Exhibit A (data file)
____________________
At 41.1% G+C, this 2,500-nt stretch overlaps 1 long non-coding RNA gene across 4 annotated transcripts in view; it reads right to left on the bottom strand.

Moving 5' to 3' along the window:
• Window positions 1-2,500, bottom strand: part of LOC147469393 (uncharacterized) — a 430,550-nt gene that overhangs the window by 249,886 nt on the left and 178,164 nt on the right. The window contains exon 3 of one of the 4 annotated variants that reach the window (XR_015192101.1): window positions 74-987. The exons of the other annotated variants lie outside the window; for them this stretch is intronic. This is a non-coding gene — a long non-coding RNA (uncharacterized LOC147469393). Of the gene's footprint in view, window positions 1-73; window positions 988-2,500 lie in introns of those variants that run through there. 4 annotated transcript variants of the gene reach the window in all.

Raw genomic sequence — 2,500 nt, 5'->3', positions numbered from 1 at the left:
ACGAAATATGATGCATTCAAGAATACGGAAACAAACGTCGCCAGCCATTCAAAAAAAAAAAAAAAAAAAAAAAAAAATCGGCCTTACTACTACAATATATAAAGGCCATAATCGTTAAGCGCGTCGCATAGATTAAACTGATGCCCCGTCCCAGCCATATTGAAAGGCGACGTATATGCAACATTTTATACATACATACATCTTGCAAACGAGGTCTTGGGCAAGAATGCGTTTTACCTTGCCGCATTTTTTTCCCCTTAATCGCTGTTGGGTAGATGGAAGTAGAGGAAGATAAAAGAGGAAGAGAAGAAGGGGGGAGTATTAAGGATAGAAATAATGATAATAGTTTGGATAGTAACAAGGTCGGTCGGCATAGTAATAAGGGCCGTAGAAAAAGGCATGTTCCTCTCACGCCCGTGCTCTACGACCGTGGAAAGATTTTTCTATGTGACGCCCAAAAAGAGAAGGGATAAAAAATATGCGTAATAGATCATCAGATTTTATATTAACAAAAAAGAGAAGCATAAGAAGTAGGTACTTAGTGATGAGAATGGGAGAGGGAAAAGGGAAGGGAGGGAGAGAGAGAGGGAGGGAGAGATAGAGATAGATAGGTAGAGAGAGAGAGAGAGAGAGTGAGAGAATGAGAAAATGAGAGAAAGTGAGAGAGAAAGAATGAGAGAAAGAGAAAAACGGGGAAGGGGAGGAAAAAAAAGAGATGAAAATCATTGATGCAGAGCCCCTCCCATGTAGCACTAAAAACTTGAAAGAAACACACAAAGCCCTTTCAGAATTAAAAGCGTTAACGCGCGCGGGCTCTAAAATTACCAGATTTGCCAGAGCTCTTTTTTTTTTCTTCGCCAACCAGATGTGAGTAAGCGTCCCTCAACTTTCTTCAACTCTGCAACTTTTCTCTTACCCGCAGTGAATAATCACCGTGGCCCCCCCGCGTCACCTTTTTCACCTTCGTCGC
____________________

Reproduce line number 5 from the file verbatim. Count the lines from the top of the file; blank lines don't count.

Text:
ACGAAATATGATGCATTCAAGAATACGGAAACAAACGTCGCCAGCCATTCAAAAAAAAAAAAAAAAAAAAAAAAAAATCGGCCTTACTACTACAATATATAAAGGCCATAATCGTTAAGCGCGTCGCATAGATTAAACTGATGCCCCGTCCCAGCCATATTGAAAGGCGACGTATATGCAACATTTTATACATACATACATCTTGCAAACGAGGTCTTGGGCAAGAATGCGTTTTACCTTGCCGCATTTTTTTCCCCTTAATCGCTGTTGGGTAGATGGAAGTAGAGGAAGATAAAAGAGGAAGAGAAGAAGGGGGGAGTATTAAGGATAGAAATAATGATAATAGTTTGGATAGTAACAAGGTCGGTCGGCATAGTAATAAGGGCCGTAGAAAAAGGCATGTTCCTCTCACGCCCGTGCTCTACGACCGTGGAAAGATTTTTCTATGTGACGCCCAAAAAGAGAAGGGATAAAAAATATGCGTAATAGATCATCAGATTTTATATTAACAAAAAAGAGAAGCATAAGAAGTAGGTACTTAGTGATGAGAATGGGAGAGGGAAAAGGGAAGGGAGGGAGAGAGAGAGGGAGGGAGAGATAGAGATAGATAGGTAGAGAGAGAGAGAGAGAGAGTGAGAGAATGAGAAAATGAGAGAAAGTGAGAGAGAAAGAATGAGAGAAAGAGAAAAACGGGGAAGGGGAGGAAAAAAAAGAGATGAAAATCATTGATGCAGAGCCCCTCCCATGTAGCACTAAAAACTTGAAAGAAACACACAAAGCCCTTTCAGAATTAAAAGCGTTAACGCGCGCGGGCTCTAAAATTACCAGATTTGCCAGAGCTCTTTTTTTTTTCTTCGCCAACCAGATGTGAGTAAGCGTCCCTCAACTTTCTTCAACTCTGCAACTTTTCTCTTACCCGCAGTGAATAATCACCGTGGCCCCCCCGCGTCACCTTTTTCACCTTCGTCGC